Representative John Lewis of Georgia has been described as one of the most courageous people ever produced by the civil rights movement. Enduring physical battles while fighting for civil rights and political battles while representing his constituents from Georgia's Fifth Congressional District in the U.S. House, Lewis leads a life characterized by leadership and an unquenchable desire to create the "Beloved Community," where the goals of personal dignity, human rights, and environmental quality are realities for all people.
Born into a sharecropping family and later serving in elected office, Lewis understands environmental justice issues on both personal and political levels. As he noted in the foreword to the book Unequal Protection: Environmental Justice and Communities of Color, "I [grew up] in Alabama seeing the signs that said 'White,' and 'Colored.' The signs are gone, but the residuals of Jim Crow housing and unfair industrial and land use polices are still with us." This understanding led Lewis to introduce the U.S. Congress's first environmental justice bill shortly after the inaugural People of Color Environmental Summit in 1992. For almost a decade, he reintroduced the bill, relentlessly advocating for a clean and healthy environment for all people and paving the way for future successes. Just as African Americans and others mobilized to protest segregation and discrimination, Lewis has said, "they now mobilized to protest unjust public policies, discriminatory facility-siting practices, unequal protection, and other forms of environmental racism." He emphasizes that the goal is not to spread the risk and burden our neighbors, but rather "to leave our physical environment-the communities where we live, work and play-a little cleaner, a little greener for unborn generations."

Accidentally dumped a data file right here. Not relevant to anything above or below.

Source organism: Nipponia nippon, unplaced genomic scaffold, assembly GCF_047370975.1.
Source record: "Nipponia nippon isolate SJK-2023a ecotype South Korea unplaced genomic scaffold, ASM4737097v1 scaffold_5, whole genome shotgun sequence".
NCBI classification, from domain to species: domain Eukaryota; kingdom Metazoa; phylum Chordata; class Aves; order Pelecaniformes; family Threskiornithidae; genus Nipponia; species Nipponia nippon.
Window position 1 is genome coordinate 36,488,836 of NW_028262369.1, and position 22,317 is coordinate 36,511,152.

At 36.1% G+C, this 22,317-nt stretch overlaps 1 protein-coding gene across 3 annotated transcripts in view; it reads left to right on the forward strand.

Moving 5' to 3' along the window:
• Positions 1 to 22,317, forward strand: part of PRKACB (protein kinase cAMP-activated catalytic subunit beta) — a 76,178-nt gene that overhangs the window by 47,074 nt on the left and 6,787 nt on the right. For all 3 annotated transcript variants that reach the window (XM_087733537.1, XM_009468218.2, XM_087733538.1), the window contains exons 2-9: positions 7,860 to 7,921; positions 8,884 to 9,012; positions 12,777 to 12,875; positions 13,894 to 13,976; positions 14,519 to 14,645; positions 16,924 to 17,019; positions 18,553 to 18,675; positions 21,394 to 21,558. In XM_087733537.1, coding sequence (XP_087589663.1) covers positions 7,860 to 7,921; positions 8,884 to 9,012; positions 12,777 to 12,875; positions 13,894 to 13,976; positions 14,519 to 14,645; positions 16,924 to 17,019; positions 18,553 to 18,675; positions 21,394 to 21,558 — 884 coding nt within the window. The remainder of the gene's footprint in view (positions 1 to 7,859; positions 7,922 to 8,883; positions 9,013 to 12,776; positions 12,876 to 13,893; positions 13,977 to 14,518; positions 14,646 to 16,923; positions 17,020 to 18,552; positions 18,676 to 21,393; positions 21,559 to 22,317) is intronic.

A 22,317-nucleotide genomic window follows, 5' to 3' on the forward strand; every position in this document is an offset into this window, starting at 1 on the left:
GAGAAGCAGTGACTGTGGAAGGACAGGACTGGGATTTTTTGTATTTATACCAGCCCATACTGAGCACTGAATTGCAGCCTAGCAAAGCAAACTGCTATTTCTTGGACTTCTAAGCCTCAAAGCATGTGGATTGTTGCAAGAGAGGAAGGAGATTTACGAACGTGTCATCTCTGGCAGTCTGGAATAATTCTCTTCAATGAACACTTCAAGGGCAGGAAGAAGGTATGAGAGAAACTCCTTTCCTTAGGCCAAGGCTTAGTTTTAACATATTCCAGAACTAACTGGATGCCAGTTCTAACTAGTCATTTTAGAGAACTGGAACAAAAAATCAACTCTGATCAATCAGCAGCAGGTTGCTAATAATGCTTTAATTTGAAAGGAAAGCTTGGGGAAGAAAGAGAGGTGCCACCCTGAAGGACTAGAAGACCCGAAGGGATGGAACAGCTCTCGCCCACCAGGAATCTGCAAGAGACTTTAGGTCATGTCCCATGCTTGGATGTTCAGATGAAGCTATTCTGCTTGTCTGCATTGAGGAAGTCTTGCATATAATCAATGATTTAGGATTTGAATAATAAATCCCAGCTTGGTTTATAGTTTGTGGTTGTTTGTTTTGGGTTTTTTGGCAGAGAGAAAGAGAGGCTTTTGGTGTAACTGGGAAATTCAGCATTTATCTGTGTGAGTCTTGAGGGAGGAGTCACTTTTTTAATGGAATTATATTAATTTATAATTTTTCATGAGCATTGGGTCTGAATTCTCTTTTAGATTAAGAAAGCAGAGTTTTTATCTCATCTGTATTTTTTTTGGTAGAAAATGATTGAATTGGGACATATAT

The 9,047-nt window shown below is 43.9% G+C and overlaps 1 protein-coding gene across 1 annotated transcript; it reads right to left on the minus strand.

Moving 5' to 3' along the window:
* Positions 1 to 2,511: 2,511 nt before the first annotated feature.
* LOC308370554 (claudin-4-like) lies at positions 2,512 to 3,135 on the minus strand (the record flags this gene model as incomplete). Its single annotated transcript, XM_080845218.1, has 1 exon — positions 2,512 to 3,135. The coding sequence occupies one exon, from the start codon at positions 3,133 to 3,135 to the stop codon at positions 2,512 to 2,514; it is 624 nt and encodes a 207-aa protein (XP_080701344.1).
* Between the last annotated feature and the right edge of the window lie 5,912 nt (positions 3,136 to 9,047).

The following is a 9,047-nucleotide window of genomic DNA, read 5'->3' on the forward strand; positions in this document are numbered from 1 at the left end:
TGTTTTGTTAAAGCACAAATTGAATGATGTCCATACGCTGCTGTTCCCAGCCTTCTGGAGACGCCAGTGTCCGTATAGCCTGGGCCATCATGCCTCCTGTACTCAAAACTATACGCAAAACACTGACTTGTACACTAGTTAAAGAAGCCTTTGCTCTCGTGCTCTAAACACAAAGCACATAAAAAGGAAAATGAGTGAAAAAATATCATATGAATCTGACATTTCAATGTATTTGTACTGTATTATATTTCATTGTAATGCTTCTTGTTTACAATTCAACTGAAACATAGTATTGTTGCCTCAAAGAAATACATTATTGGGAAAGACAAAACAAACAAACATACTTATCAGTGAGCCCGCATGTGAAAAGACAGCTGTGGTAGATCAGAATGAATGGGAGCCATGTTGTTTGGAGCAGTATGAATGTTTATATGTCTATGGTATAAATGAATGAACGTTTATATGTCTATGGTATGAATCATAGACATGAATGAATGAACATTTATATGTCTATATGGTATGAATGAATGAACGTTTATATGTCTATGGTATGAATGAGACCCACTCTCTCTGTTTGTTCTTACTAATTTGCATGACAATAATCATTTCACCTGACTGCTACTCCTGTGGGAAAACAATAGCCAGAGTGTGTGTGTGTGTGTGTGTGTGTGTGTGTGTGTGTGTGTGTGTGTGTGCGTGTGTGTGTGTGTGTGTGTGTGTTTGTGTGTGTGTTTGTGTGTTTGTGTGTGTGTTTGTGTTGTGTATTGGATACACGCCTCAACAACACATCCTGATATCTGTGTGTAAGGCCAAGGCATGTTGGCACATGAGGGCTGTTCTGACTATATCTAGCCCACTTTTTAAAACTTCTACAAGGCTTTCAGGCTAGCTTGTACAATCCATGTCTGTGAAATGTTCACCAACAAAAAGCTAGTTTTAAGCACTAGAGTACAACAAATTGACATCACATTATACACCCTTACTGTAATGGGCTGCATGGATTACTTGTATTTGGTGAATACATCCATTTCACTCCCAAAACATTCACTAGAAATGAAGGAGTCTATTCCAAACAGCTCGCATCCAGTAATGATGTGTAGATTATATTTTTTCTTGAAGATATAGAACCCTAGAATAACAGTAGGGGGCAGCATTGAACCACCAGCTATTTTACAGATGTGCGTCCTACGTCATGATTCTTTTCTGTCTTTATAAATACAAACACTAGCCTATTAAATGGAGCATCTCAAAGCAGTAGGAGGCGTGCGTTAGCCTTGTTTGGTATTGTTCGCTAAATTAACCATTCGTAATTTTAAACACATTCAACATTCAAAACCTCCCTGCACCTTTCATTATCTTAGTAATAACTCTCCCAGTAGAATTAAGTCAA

As published in Human Rights, Fall 2003, Vol. 30, No. 4, p.25.